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martes, septiembre 19, 2023
HomeHybrid Cars2024 Toyota GR86 Sharpens Its Tool Kit Ever So Slightly

2024 Toyota GR86 Sharpens Its Tool Kit Ever So Slightly

Given the precision required to drive on a racetrack, small tweaks can make a big difference. Toyota is hoping that a new Performance package for the 2024 GR86 sports car will appeal to owners who regularly bring their cars to track days and autocross events. This new upgrade, which will also be offered as a retrofit for existing 2022 and 2023 models, includes larger brakes and upgraded Sachs dampers that are meant to improve the rear-wheel-drive coupe’s responses.

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We recently got a chance to run some laps in the GR86 with this package in new-for-2024 Trueno Edition form, with some back-to-back laps in a standard GR86 providing contrast. A similar package was offered on the prior-generation 86 in the TRD model added late in that car’s run.

The upgraded brake rotors—measuring 12.8 inches in front and 12.4 inches in the rear—are larger by 1.2 inches and 1.0 inch, respectively, compared with the standard car. Brembo calipers—four-piston in front and two-piston in rear—clamp down on these rotors, and the pads offer more surface area as well. We felt a bit more bite from the pedal in the Performance package car, but it’s not a transformative effect. We look forward to testing the upgraded GR86 at our Lightning Lap event, as we previously found the stock brakes in both the GR86 and its Subaru BRZ twin to be a weakness after repeated laps. (It’s important to note that the brake fluid you use can make a difference, too, as the stock BRZ’s brakes exhibited less fade with high-temp brake fluid.)

The effect of the Sachs dampers is also subtle, and Toyota says that these are meant to improve stability rather than boost stiffness over stock. We didn’t get a chance to drive the 2024 GR86 on public roads yet, but we doubt there’s much of a difference in the Performance pack’s ride quality. Rest assured that the upgraded chassis does nothing to dilute or disrupt the playful nature of the GR86, and we had plenty of fun ripping the little coupe around.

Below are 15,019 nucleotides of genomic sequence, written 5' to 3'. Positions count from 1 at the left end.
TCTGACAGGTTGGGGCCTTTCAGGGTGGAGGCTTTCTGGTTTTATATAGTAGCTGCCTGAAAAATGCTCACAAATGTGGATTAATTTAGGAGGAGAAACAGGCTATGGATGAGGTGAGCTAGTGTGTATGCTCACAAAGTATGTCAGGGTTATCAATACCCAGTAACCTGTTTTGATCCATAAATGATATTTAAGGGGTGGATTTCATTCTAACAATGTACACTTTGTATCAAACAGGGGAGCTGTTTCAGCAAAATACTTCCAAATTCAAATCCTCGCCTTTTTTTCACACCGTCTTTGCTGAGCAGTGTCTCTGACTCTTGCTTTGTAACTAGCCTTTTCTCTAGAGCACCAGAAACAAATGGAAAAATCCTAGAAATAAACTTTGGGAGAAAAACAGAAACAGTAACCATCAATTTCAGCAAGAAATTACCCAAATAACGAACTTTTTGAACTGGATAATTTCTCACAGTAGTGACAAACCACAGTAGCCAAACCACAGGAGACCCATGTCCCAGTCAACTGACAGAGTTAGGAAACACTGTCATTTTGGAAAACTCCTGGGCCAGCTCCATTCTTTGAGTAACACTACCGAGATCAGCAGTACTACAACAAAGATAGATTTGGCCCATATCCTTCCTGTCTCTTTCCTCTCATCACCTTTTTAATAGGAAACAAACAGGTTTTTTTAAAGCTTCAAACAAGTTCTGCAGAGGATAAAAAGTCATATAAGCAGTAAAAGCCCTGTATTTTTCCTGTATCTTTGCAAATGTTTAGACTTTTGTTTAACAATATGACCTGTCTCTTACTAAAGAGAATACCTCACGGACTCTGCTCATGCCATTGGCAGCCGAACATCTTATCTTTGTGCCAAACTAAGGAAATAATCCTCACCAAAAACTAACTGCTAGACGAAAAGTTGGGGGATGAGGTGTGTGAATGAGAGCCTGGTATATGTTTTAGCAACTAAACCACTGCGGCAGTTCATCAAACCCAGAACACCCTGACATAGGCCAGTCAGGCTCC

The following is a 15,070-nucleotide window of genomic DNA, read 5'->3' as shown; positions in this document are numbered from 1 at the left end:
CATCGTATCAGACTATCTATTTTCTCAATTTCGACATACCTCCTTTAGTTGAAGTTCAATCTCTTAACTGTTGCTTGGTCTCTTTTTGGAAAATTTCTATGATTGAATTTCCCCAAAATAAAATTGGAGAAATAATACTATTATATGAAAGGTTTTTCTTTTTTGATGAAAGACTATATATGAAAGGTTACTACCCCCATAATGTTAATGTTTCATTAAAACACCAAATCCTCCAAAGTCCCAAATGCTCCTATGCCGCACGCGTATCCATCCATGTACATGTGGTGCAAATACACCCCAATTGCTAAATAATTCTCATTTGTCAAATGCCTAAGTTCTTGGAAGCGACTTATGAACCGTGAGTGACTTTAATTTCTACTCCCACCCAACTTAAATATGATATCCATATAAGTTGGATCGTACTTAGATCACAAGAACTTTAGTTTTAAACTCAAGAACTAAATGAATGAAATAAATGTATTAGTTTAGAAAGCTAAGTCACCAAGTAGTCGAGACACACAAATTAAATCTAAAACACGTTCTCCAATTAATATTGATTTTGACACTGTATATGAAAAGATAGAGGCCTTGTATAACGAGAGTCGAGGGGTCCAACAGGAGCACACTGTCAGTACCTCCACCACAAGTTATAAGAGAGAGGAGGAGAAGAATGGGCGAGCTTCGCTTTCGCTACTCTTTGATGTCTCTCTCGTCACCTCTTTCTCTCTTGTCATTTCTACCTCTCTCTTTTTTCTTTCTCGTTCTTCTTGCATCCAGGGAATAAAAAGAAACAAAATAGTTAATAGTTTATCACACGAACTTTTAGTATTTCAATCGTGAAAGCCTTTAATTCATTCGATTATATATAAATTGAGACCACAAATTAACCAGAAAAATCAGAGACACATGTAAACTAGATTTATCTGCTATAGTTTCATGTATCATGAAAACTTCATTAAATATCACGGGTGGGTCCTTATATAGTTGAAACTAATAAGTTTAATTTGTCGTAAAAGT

Toyota is offering this package as a dealer-installed option. It’ll come standard on the limited-run Trueno Edition, which has an AE86-inspired graphics package and special badges. The bigger brakes only fit with the Premium trim level’s 18-inch wheels, though, so you’ll either have to buy this more expensive trim level or source your own wheels for the Performance pack to be compatible.

Existing GR86 owners who want these upgraded brakes and dampers will be able to retrofit them, and a Toyota representative told us that dealerships may even sell the parts on their own if you want to install them yourself or use a third-party shop for installation (though this would likely void the warranty). Pricing for the package isn’t out yet—and we’re curious to see if Subaru offers an equivalent upgrade for the BRZ—but on the surface, this new Performance upgrade is looking like a worthy purchase.

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2024 Toyota GR86

Vehicle Type: front-engine, rear-wheel-drive, 4-passenger, 2-door coupe


Base, $30,000; Premium, $33,000; Trueno Edition, $38,000


DOHC 16-valve flat-4, aluminum block and heads, port and direct fuel injection

Displacement: 146 in3, 2387 cm3

Power: 228 hp @ 7000 rpm

Torque: 184 lb-ft @ 3700 rpm


6-speed manual or 6-speed automatic


Wheelbase: 101.4 in

Length: 167.9 in

Width: 69.9 in

Height: 51.6 in

Passenger Volume, F/R: 48/30 ft3

Trunk Volume: 6 ft3

Curb Weight (C/D est): 2850-2900 lb


60 mph: 5.4-6.0 sec

1/4-Mile: 14.0-14.7 sec

Top Speed: 140 mph

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Combined/City/Highway: 22-25/20-21/27-31 mpg

Headshot of Joey Capparella

Senior Editor

Despite being raised on a steady diet of base-model Hondas and Toyotas—or perhaps because of it—Joey Capparella nonetheless cultivated an obsession for the automotive industry throughout his childhood in Nashville, Tennessee. He found a way to write about cars for the school newspaper during his college years at Rice University, which eventually led him to move to Ann Arbor, Michigan, for his first professional auto-writing gig at Automobile Magazine. He has been part of the Car and Driver team since 2016 and now lives in New York City.  

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